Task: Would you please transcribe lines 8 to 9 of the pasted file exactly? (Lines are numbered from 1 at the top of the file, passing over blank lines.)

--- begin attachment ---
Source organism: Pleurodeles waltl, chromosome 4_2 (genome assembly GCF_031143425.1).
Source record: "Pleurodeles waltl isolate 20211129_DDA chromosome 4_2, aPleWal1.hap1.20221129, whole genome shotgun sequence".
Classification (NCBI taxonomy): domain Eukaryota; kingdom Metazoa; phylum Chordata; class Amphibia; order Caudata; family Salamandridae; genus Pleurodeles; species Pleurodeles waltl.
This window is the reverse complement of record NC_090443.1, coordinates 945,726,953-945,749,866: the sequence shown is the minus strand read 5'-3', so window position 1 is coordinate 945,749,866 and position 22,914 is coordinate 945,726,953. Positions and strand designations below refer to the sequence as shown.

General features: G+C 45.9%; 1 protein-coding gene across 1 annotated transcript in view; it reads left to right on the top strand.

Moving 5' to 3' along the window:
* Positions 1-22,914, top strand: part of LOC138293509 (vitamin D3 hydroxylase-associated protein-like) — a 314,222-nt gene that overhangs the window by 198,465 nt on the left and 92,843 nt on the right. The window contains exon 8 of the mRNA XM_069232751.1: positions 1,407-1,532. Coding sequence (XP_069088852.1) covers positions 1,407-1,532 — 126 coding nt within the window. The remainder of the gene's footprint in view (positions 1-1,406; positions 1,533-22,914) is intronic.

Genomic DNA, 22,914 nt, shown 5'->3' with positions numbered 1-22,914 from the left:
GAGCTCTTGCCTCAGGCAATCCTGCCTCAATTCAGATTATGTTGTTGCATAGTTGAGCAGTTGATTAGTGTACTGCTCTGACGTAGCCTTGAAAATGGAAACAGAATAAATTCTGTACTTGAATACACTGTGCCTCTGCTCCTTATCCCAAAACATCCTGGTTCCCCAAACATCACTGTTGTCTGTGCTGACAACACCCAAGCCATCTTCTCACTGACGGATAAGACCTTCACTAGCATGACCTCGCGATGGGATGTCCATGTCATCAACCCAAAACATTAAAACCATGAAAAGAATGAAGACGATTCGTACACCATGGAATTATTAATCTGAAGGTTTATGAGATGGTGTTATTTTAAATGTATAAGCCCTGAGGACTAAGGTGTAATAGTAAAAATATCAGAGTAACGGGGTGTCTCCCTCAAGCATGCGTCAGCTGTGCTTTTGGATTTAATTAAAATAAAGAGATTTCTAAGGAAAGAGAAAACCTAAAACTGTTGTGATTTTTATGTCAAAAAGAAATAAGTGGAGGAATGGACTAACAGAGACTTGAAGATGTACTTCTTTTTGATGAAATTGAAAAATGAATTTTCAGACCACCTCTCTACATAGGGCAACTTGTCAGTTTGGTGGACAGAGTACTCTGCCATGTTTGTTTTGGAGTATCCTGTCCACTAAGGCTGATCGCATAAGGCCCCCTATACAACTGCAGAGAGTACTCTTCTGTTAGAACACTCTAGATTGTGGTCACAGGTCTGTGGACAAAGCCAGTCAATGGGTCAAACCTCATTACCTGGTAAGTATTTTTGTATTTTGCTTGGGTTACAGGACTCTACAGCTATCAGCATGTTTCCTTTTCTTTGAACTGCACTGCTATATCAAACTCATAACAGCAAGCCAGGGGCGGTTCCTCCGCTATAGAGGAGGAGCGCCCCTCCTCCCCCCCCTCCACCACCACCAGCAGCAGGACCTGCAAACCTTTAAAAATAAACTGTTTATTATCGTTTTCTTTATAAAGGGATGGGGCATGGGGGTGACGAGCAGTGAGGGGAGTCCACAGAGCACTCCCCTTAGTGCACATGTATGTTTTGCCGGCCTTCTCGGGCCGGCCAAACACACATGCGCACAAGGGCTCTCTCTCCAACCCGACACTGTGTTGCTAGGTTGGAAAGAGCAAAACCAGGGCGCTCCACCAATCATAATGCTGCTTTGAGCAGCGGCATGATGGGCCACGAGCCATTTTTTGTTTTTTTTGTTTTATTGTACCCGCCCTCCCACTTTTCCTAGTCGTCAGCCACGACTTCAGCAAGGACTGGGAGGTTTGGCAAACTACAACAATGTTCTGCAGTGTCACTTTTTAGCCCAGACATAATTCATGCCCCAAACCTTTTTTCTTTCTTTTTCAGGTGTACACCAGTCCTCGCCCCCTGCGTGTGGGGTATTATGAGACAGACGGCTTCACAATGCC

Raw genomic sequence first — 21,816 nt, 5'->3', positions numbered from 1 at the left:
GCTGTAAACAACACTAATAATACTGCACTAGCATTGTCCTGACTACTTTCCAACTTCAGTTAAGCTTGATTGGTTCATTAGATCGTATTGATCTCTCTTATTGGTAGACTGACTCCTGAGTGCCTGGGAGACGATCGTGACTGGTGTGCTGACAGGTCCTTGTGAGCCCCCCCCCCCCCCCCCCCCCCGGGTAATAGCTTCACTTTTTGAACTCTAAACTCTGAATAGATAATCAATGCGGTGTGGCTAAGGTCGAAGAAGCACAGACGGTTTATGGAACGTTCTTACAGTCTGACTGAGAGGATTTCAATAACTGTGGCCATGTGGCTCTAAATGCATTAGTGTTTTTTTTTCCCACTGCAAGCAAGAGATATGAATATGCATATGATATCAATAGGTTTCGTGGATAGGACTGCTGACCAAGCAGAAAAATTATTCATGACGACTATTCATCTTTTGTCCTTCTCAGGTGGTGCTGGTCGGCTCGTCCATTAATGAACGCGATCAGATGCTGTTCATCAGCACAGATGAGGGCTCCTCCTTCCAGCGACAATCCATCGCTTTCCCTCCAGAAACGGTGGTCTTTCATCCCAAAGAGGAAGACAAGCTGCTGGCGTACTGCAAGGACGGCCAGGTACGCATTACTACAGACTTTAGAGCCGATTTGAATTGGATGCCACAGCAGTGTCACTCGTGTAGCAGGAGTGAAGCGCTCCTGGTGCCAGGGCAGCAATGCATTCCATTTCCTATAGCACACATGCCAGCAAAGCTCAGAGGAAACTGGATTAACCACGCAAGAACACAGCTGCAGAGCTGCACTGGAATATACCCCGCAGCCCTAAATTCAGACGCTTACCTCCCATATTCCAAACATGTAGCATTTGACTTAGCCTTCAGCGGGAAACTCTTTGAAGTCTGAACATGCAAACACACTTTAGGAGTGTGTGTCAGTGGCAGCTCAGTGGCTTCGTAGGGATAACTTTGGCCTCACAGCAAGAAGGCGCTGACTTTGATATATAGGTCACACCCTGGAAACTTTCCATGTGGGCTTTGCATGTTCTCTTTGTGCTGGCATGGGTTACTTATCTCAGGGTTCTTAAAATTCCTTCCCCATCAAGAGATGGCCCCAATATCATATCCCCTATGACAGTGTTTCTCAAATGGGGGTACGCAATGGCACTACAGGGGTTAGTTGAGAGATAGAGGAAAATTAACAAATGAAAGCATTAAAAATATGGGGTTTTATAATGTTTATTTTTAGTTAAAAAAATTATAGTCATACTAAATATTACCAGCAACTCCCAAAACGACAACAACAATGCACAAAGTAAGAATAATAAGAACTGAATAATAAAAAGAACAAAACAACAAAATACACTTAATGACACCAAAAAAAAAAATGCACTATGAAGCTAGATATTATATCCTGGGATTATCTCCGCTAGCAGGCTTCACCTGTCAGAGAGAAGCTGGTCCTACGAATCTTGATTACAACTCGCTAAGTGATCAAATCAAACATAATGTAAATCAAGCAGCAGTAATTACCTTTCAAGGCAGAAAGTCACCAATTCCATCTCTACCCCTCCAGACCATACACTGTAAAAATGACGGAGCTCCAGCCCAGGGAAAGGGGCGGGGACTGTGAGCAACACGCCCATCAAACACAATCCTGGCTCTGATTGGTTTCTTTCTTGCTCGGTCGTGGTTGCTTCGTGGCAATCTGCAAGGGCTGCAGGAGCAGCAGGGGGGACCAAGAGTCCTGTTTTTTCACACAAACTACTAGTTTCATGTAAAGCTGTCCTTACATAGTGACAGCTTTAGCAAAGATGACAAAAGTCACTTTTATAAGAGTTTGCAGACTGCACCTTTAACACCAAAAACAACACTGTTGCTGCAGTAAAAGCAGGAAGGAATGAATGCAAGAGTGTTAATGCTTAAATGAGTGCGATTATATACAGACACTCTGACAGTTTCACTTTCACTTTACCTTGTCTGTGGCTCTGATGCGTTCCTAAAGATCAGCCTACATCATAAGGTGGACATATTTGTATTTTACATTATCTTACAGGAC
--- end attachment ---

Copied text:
Genomic DNA, 22,914 nt, shown 5'->3' with positions numbered 1-22,914 from the left:
GAGCTCTTGCCTCAGGCAATCCTGCCTCAATTCAGATTATGTTGTTGCATAGTTGAGCAGTTGATTAGTGTACTGCTCTGACGTAGCCTTGAAAATGGAAACAGAATAAATTCTGTACTTGAATACACTGTGCCTCTGCTCCTTATCCCAAAACATCCTGGTTCCCCAAACATCACTGTTGTCTGTGCTGACAACACCCAAGCCATCTTCTCACTGACGGATAAGACCTTCACTAGCATGACCTCGCGATGGGATGTCCATGTCATCAACCCAAAACATTAAAACCATGAAAAGAATGAAGACGATTCGTACACCATGGAATTATTAATCTGAAGGTTTATGAGATGGTGTTATTTTAAATGTATAAGCCCTGAGGACTAAGGTGTAATAGTAAAAATATCAGAGTAACGGGGTGTCTCCCTCAAGCATGCGTCAGCTGTGCTTTTGGATTTAATTAAAATAAAGAGATTTCTAAGGAAAGAGAAAACCTAAAACTGTTGTGATTTTTATGTCAAAAAGAAATAAGTGGAGGAATGGACTAACAGAGACTTGAAGATGTACTTCTTTTTGATGAAATTGAAAAATGAATTTTCAGACCACCTCTCTACATAGGGCAACTTGTCAGTTTGGTGGACAGAGTACTCTGCCATGTTTGTTTTGGAGTATCCTGTCCACTAAGGCTGATCGCATAAGGCCCCCTATACAACTGCAGAGAGTACTCTTCTGTTAGAACACTCTAGATTGTGGTCACAGGTCTGTGGACAAAGCCAGTCAATGGGTCAAACCTCATTACCTGGTAAGTATTTTTGTATTTTGCTTGGGTTACAGGACTCTACAGCTATCAGCATGTTTCCTTTTCTTTGAACTGCACTGCTATATCAAACTCATAACAGCAAGCCAGGGGCGGTTCCTCCGCTATAGAGGAGGAGCGCCCCTCCTCCCCCCCCTCCACCACCACCAGCAGCAGGACCTGCAAACCTTTAAAAATAAACTGTTTATTATCGTTTTCTTTATAAAGGGATGGGGCATGGGGGTGACGAGCAGTGAGGGGAGTCCACAGAGCACTCCCCTTAGTGCACATGTATGTTTTGCCGGCCTTCTCGGGCCGGCCAAACACACATGCGCACAAGGGCTCTCTCTCCAACCCGACACTGTGTTGCTAGGTTGGAAAGAGCAAAACCAGGGCGCTCCACCAATCATAATGCTGCTTTGAGCAGCGGCATGATGGGCCACGAGCCATTTTTTGTTTTTTTTGTTTTATTGTACCCGCCCTCCCACTTTTCCTAGTCGTCAGCCACGACTTCAGCAAGGACTGGGAGGTTTGGCAAACTACAACAATGTTCTGCAGTGTCACTTTTTAGCCCAGACATAATTCATGCCCCAAACCTTTTTTCTTTCTTTTTCAGGTGTACACCAGTCCTCGCCCCCTGCGTGTGGGGTATTATGAGACAGACGGCTTCACAATGCC